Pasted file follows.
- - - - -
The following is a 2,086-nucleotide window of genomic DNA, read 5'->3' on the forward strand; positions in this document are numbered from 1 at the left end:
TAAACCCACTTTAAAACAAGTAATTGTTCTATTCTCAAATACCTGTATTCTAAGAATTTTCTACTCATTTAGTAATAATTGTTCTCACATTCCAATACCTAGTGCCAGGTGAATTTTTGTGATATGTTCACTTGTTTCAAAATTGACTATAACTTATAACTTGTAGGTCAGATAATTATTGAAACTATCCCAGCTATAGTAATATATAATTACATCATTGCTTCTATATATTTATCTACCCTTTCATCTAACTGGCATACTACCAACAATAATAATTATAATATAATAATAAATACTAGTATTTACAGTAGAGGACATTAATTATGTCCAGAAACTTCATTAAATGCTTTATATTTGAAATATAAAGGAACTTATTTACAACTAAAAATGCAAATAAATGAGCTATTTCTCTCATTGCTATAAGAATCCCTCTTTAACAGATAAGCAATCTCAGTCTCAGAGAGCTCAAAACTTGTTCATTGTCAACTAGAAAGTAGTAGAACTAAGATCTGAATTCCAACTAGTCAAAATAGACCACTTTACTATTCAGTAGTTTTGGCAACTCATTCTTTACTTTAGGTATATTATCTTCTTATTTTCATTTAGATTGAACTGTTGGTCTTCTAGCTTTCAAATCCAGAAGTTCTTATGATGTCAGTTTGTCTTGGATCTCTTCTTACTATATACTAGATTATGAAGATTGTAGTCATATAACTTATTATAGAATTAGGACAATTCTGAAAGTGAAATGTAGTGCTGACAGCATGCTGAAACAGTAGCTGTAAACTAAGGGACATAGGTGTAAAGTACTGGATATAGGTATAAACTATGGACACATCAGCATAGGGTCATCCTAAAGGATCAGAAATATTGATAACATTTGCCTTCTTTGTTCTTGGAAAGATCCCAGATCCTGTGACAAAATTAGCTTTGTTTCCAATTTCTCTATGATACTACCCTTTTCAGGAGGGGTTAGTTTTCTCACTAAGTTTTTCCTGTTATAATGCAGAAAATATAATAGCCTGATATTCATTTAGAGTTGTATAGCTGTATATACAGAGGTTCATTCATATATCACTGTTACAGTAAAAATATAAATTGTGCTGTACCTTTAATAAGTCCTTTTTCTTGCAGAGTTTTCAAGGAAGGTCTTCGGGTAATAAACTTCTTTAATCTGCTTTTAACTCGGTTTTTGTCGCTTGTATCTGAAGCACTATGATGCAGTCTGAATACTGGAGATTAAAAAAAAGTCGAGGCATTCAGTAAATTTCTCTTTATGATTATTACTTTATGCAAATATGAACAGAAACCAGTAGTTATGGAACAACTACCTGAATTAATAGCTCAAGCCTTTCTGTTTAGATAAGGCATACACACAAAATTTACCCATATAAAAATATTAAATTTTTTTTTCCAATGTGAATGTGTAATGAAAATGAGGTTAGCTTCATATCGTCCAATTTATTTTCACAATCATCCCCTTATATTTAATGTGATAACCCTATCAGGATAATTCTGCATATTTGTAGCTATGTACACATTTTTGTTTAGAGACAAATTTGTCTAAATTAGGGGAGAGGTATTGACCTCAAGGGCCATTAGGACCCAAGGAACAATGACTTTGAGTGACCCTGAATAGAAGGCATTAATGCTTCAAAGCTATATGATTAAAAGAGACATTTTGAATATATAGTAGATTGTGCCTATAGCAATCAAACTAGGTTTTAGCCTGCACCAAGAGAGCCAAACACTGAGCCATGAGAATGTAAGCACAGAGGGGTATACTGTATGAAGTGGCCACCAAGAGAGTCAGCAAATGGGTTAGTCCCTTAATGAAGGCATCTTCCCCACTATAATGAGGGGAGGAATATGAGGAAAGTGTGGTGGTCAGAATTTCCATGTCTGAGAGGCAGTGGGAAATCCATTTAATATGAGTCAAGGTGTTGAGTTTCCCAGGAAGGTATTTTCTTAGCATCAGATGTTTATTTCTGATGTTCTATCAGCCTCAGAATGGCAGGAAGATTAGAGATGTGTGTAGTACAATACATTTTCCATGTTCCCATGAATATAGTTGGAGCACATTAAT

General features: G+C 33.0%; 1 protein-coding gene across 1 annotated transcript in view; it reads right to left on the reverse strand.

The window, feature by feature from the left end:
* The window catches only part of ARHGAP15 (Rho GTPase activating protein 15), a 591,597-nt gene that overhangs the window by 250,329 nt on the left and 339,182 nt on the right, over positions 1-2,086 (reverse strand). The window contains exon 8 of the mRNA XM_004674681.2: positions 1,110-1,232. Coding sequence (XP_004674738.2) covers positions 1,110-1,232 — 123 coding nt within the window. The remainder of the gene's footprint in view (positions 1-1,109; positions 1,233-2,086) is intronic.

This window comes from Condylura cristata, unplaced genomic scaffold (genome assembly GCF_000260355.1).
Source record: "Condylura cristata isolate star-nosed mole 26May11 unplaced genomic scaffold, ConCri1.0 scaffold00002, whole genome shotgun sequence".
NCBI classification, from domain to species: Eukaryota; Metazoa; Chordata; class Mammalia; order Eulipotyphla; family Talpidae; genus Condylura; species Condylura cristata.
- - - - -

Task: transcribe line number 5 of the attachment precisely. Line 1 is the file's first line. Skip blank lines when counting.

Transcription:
* The window catches only part of ARHGAP15 (Rho GTPase activating protein 15), a 591,597-nt gene that overhangs the window by 250,329 nt on the left and 339,182 nt on the right, over positions 1-2,086 (reverse strand). The window contains exon 8 of the mRNA XM_004674681.2: positions 1,110-1,232. Coding sequence (XP_004674738.2) covers positions 1,110-1,232 — 123 coding nt within the window. The remainder of the gene's footprint in view (positions 1-1,109; positions 1,233-2,086) is intronic.